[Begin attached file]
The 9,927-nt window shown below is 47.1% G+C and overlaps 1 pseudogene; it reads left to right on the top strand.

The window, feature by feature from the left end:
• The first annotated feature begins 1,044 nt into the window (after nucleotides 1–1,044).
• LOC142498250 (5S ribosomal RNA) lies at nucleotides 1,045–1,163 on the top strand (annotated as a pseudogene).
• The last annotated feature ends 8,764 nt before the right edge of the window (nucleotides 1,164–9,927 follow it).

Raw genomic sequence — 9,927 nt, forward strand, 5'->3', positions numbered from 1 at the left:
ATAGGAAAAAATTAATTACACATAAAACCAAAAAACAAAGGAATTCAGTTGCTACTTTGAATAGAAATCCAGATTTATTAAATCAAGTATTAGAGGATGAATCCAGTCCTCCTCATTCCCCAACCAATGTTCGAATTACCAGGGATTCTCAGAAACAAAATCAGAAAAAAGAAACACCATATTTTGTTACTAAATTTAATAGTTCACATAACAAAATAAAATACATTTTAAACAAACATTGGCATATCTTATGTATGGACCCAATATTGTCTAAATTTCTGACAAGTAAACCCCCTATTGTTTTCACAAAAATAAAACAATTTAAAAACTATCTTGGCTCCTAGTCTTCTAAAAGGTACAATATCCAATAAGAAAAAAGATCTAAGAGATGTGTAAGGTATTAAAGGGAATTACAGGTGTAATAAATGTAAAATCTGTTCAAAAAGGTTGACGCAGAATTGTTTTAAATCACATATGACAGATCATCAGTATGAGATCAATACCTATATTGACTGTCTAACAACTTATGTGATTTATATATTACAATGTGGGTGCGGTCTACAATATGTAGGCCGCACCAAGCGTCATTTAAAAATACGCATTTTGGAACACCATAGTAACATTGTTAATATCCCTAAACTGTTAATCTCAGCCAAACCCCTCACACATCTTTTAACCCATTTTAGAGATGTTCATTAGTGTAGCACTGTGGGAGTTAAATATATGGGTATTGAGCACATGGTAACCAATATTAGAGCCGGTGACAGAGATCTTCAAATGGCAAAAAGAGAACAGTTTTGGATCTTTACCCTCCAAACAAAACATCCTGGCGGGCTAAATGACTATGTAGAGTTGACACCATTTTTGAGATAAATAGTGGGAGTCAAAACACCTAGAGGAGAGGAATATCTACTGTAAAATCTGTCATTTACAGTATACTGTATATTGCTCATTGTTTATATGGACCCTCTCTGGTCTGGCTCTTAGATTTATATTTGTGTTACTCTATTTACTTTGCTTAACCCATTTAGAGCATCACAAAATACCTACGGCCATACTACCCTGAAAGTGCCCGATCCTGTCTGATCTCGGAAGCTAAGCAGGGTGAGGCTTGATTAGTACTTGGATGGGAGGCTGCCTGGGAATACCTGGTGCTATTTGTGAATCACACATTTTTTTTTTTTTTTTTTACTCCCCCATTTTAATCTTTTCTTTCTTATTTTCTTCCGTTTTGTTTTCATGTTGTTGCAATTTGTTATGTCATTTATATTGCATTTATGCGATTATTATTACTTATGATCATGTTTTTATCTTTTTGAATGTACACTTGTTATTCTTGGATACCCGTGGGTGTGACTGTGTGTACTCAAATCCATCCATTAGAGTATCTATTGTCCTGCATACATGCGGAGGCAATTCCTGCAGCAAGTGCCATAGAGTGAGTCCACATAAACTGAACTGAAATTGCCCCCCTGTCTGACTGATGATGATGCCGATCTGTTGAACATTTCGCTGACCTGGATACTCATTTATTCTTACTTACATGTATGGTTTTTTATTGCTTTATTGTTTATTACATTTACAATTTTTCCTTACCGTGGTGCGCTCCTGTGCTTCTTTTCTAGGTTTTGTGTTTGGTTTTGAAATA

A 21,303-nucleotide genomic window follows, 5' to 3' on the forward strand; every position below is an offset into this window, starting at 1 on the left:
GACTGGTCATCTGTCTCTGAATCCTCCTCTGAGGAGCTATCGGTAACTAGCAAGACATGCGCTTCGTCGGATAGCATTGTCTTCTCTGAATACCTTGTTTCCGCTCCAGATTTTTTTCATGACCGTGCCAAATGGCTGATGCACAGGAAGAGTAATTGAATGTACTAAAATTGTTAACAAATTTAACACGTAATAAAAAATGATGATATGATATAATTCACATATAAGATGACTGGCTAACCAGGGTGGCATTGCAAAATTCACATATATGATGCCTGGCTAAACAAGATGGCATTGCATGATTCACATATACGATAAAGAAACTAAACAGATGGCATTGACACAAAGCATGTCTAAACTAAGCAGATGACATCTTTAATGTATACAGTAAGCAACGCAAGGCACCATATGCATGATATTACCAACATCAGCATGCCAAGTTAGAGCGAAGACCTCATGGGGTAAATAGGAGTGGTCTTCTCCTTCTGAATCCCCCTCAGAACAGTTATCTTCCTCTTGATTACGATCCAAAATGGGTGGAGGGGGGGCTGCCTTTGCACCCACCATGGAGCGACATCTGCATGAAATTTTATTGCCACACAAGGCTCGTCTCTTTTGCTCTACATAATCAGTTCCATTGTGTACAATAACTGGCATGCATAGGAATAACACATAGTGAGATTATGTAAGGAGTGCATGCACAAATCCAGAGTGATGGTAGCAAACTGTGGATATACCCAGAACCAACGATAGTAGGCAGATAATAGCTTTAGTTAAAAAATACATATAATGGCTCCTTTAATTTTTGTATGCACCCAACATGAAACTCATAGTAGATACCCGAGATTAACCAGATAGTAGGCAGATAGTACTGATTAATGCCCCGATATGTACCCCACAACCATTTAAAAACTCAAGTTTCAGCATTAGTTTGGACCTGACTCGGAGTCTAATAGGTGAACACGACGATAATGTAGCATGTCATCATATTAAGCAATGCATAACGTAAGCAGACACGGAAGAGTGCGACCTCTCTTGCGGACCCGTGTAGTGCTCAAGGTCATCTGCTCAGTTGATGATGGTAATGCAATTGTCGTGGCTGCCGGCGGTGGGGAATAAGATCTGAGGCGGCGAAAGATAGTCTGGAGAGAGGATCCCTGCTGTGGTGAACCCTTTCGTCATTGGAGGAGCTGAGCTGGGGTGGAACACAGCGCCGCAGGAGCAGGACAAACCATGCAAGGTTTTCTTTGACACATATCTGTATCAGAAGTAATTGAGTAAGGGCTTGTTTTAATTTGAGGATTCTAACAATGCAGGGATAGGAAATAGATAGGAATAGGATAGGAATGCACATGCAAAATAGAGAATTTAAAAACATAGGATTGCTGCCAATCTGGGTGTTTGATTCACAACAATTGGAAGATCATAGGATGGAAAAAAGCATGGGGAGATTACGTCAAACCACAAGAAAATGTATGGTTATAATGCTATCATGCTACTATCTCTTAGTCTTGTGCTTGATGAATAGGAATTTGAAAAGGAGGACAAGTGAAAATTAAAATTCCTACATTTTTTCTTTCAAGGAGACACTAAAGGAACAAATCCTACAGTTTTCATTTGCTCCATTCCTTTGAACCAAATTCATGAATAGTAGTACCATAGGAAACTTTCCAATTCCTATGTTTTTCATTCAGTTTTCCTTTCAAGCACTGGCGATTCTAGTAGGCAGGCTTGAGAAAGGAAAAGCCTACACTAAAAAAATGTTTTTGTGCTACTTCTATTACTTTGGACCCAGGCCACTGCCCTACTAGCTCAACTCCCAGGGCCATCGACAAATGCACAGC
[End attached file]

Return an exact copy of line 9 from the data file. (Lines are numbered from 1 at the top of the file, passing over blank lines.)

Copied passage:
GACTGGTCATCTGTCTCTGAATCCTCCTCTGAGGAGCTATCGGTAACTAGCAAGACATGCGCTTCGTCGGATAGCATTGTCTTCTCTGAATACCTTGTTTCCGCTCCAGATTTTTTTCATGACCGTGCCAAATGGCTGATGCACAGGAAGAGTAATTGAATGTACTAAAATTGTTAACAAATTTAACACGTAATAAAAAATGATGATATGATATAATTCACATATAAGATGACTGGCTAACCAGGGTGGCATTGCAAAATTCACATATATGATGCCTGGCTAAACAAGATGGCATTGCATGATTCACATATACGATAAAGAAACTAAACAGATGGCATTGACACAAAGCATGTCTAAACTAAGCAGATGACATCTTTAATGTATACAGTAAGCAACGCAAGGCACCATATGCATGATATTACCAACATCAGCATGCCAAGTTAGAGCGAAGACCTCATGGGGTAAATAGGAGTGGTCTTCTCCTTCTGAATCCCCCTCAGAACAGTTATCTTCCTCTTGATTACGATCCAAAATGGGTGGAGGGGGGGCTGCCTTTGCACCCACCATGGAGCGACATCTGCATGAAATTTTATTGCCACACAAGGCTCGTCTCTTTTGCTCTACATAATCAGTTCCATTGTGTACAATAACTGGCATGCATAGGAATAACACATAGTGAGATTATGTAAGGAGTGCATGCACAAATCCAGAGTGATGGTAGCAAACTGTGGATATACCCAGAACCAACGATAGTAGGCAGATAATAGCTTTAGTTAAAAAATACATATAATGGCTCCTTTAATTTTTGTATGCACCCAACATGAAACTCATAGTAGATACCCGAGATTAACCAGATAGTAGGCAGATAGTACTGATTAATGCCCCGATATGTACCCCACAACCATTTAAAAACTCAAGTTTCAGCATTAGTTTGGACCTGACTCGGAGTCTAATAGGTGAACACGACGATAATGTAGCATGTCATCATATTAAGCAATGCATAACGTAAGCAGACACGGAAGAGTGCGACCTCTCTTGCGGACCCGTGTAGTGCTCAAGGTCATCTGCTCAGTTGATGATGGTAATGCAATTGTCGTGGCTGCCGGCGGTGGGGAATAAGATCTGAGGCGGCGAAAGATAGTCTGGAGAGAGGATCCCTGCTGTGGTGAACCCTTTCGTCATTGGAGGAGCTGAGCTGGGGTGGAACACAGCGCCGCAGGAGCAGGACAAACCATGCAAGGTTTTCTTTGACACATATCTGTATCAGAAGTAATTGAGTAAGGGCTTGTTTTAATTTGAGGATTCTAACAATGCAGGGATAGGAAATAGATAGGAATAGGATAGGAATGCACATGCAAAATAGAGAATTTAAAAACATAGGATTGCTGCCAATCTGGGTGTTTGATTCACAACAATTGGAAGATCATAGGATGGAAAAAAGCATGGGGAGATTACGTCAAACCACAAGAAAATGTATGGTTATAATGCTATCATGCTACTATCTCTTAGTCTTGTGCTTGATGAATAGGAATTTGAAAAGGAGGACAAGTGAAAATTAAAATTCCTACATTTTTTCTTTCAAGGAGACACTAAAGGAACAAATCCTACAGTTTTCATTTGCTCCATTCCTTTGAACCAAATTCATGAATAGTAGTACCATAGGAAACTTTCCAATTCCTATGTTTTTCATTCAGTTTTCCTTTCAAGCACTGGCGATTCTAGTAGGCAGGCTTGAGAAAGGAAAAGCCTACACTAAAAAAATGTTTTTGTGCTACTTCTATTACTTTGGACCCAGGCCACTGCCCTACTAGCTCAACTCCCAGGGCCATCGACAAATGCACAGC